Case and Commentary
Oct 2022

How Should We Respond to Health Sector Emissions That Exacerbate Climate Change and Inequity?

Ava Ferguson Bryan, MD, AM, Elizabeth Yates, MD, MPH, and Neelima Tummala, MD, MSc
AMA J Ethics. 2022;24(10):E927-933. doi: 10.1001/amajethics.2022.927.


A warming climate poses substantial risk to public health and worsens existing health inequity. As a contributor to greenhouse gas emissions and air pollution, the health sector has obligations and ample opportunities to protect health by decreasing waste and motivating more system-wide sustainable clinical practices. Such efforts will have important ethical implications for health equity.


City Y has ambient levels of particulate matter (PM) of 2.5, a rate 25% higher than most American cities. The American Lung Association had flagged Y as 1 of 2 cities that fail State of the Air evaluations1 in ozone and PM pollution. Y’s air pollution is due to wood burning, which is common in nearby rural communities; its geographical location downwind from plants that power and process solid waste for 4 larger metropolitan regions in nearby neighboring states; and 3 major academic health centers. Thirty percent of contemporary illnesses (eg, diabetes, asthma, cardiovascular disease, chronic obstructive pulmonary disease, and lung cancer) in Y are attributable to poor air quality. In the United States, communities of lower socioeconomic status are at risk of exposure to higher levels of air pollution than those of higher socioeconomic status,2 and, worldwide, low- and middle- income countries are most at risk.3 Moreover, diseases caused by pollution were estimated to be responsible for 16% of global mortality and 268 million disability-adjusted life years (DALYs) worldwide in 2015.3


The evidence is clear that fossil fuel combustion is driving global temperatures upward through the emission of greenhouse gases (GHGs) and worsening air quality via air pollution, both of which pose a major threat to human health.4 Higher levels of GHGs trap excess heat energy within the atmosphere, which has contributed to an approximately 1.01 °C rise in global temperatures since 1880.5 Global warming threatens physical and mental health by increasing the risk of extreme weather events such as heat and drought, increasing the environmental suitability for infectious disease transmission, and threatening food and water availability.4

While GHGs, such as carbon dioxide, are at their highest levels ever recorded,5 air pollution in the United States has improved over the last 50 years, thanks to regulatory legislation, such as the Clean Air Act of 1970.6 Despite these air quality improvements, air pollution remains one of the greatest threats to health, both domestically and globally.3 The Global Burden of Disease Study estimates that air pollution accounted for 6.5 million premature deaths and 167.29 million DALYs globally in 2015.7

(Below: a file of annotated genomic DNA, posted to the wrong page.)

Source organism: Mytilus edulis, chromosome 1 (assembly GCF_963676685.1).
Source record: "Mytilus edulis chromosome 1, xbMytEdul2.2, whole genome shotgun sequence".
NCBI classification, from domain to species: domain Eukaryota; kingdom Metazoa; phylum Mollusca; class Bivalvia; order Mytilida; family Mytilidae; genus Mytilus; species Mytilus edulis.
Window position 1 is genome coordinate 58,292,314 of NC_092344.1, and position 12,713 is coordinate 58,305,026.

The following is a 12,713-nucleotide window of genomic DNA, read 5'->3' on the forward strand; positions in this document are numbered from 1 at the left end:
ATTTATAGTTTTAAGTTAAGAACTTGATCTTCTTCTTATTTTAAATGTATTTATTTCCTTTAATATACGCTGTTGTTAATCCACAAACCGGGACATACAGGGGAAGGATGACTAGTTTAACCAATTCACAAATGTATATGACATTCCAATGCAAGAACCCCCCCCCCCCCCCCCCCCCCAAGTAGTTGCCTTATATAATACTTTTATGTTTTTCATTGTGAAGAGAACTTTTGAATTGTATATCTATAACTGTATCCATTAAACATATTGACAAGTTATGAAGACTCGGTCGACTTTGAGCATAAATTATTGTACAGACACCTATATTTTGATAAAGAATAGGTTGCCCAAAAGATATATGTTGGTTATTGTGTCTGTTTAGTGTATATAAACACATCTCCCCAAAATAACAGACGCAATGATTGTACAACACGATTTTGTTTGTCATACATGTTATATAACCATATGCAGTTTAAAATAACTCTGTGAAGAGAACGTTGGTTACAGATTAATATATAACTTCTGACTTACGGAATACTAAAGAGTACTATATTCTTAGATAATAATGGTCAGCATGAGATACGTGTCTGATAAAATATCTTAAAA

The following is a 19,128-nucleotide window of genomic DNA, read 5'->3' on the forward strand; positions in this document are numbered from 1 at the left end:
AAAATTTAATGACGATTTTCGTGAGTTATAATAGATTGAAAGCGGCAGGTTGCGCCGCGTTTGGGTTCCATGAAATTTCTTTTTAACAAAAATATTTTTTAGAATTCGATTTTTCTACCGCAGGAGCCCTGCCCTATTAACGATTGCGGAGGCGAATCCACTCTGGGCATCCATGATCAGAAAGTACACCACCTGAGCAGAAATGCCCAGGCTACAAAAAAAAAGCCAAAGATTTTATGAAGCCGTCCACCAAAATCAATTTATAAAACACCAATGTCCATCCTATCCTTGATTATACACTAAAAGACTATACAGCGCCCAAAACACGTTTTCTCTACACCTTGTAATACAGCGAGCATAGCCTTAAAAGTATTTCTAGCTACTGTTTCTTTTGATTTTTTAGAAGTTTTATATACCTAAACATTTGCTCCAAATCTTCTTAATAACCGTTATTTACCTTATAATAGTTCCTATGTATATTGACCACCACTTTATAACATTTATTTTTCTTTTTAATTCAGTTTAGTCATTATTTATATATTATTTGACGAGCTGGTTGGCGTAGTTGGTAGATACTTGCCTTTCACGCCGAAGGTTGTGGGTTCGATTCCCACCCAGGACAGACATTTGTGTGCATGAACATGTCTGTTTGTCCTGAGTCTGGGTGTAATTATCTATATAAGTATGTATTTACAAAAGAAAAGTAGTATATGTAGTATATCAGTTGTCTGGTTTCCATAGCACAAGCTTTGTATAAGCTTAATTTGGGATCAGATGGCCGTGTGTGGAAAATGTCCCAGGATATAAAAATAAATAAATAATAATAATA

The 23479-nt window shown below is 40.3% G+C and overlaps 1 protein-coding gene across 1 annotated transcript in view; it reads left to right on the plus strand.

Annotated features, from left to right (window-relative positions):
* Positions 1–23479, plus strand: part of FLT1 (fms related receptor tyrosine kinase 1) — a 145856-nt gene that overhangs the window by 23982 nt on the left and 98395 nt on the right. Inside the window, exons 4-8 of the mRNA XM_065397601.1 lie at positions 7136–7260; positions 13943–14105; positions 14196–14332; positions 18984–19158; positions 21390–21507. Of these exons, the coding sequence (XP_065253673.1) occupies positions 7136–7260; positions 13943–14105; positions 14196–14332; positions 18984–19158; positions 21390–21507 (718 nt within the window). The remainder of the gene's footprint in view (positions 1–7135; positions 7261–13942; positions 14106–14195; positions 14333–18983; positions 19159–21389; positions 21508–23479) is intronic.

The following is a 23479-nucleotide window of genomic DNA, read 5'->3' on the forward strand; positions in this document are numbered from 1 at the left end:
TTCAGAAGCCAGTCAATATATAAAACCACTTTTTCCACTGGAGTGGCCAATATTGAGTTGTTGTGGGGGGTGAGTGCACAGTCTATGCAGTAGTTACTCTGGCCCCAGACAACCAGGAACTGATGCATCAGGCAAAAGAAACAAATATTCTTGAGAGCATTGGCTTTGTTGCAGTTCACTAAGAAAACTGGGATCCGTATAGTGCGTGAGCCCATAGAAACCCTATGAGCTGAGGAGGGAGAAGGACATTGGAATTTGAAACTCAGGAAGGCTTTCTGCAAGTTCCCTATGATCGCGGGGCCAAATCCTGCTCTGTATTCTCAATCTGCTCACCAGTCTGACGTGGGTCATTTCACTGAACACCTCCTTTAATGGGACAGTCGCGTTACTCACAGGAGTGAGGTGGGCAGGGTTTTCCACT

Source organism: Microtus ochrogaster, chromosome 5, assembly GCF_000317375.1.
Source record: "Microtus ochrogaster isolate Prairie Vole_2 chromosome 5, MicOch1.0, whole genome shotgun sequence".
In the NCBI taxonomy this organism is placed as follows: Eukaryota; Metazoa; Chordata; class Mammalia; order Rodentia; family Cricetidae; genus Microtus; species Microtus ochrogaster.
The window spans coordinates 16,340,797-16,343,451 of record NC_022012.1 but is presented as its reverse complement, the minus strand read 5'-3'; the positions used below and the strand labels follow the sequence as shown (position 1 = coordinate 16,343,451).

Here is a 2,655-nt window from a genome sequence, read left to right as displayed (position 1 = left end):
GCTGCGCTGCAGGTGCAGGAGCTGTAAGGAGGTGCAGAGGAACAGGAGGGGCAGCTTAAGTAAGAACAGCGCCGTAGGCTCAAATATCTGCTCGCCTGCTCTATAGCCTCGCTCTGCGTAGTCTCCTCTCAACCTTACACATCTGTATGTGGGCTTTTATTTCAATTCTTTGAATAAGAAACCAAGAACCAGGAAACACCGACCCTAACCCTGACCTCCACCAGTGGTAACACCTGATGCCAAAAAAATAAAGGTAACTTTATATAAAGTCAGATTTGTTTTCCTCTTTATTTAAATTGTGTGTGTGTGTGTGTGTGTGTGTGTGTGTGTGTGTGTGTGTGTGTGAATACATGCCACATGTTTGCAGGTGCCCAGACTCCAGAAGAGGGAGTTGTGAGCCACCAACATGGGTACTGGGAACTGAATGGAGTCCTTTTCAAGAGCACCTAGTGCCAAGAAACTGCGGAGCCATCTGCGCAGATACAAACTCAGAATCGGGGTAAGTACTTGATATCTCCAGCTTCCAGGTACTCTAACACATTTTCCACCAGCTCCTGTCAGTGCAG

Not only do clinicians treat the health sequelae of climate change and air pollution, but also the health care sector contributes to these problems. The US  health care sector was responsible for approximately 8.5% of US GHG emissions in 2018, with an estimated median loss of 388 000 DALYs attributable to GHG emissions and toxic air pollutants.8 Of these, health care-related PM and ozone pollution are estimated to have caused the loss of 133 000 to 188 000 DALYs.8 Thus, the health care sector is contributing to an environment that poses a risk to health for those it is entrusted to protect. Here, we discuss the ethical imperative for clinicians to consider the environmental implications of health care waste and introduce several initial waste reduction strategies that align with the delivery of high-quality care.

Exposing Inequity

Global and national DALYs lost annually to diseases attributable to air pollution mask the inequitable distribution of harms. In City Y, the poor air quality relative to other American cities is a compound effect of multiple sources, including 3 major academic centers. But not every person living in City Y is subject to the same risk from air pollution. According to the American Lung Association 2022 State of the Air report, people of color are 3.6 times more likely than White people to live in a county with failing grades for PM and ozone.9 Decades of environmental injustice in cities across the United States have led to inequities in exposure to environmental risk factors. For example, polluting facilities, such as the waste facility referred to in City Y, are more likely to be located close to Black or working-class communities.10 People of low income are at higher risk from the health harms of air pollution not only because of where they live but also because they often have less access to expensive adaptation strategies, including air purifiers and advanced medical care. Outdoor workers, such as agriculture workers and construction workers, are also more vulnerable simply based on the extended amount of time they must spend in a potentially unhealthy environment in order to earn a living.11

City Y highlights a complex challenge for health care. Through care delivery, clinicians aim to improve patient health and reduce health inequity. Yet, like the 3 medical centers in City Y, each health care institution contributes GHG emissions and air pollutants that result in both health harms and worsened health inequity. The health care sector therefore has an ethical imperative to identify solutions that minimize environmental harm to population health while continuing to deliver high-quality care.

Innovative clinicians, policymakers, and administrators have developed and continue to implement a wide variety of strategies to reduce the environmental impact of health care delivery—from improving energy efficiency to reducing transport-associated emissions via telehealth implementation. In the remainder of this paper, we will focus on health care waste, a component of the larger challenge of minimizing environmental harm associated with the health care sector.

Waste Reduction Ethics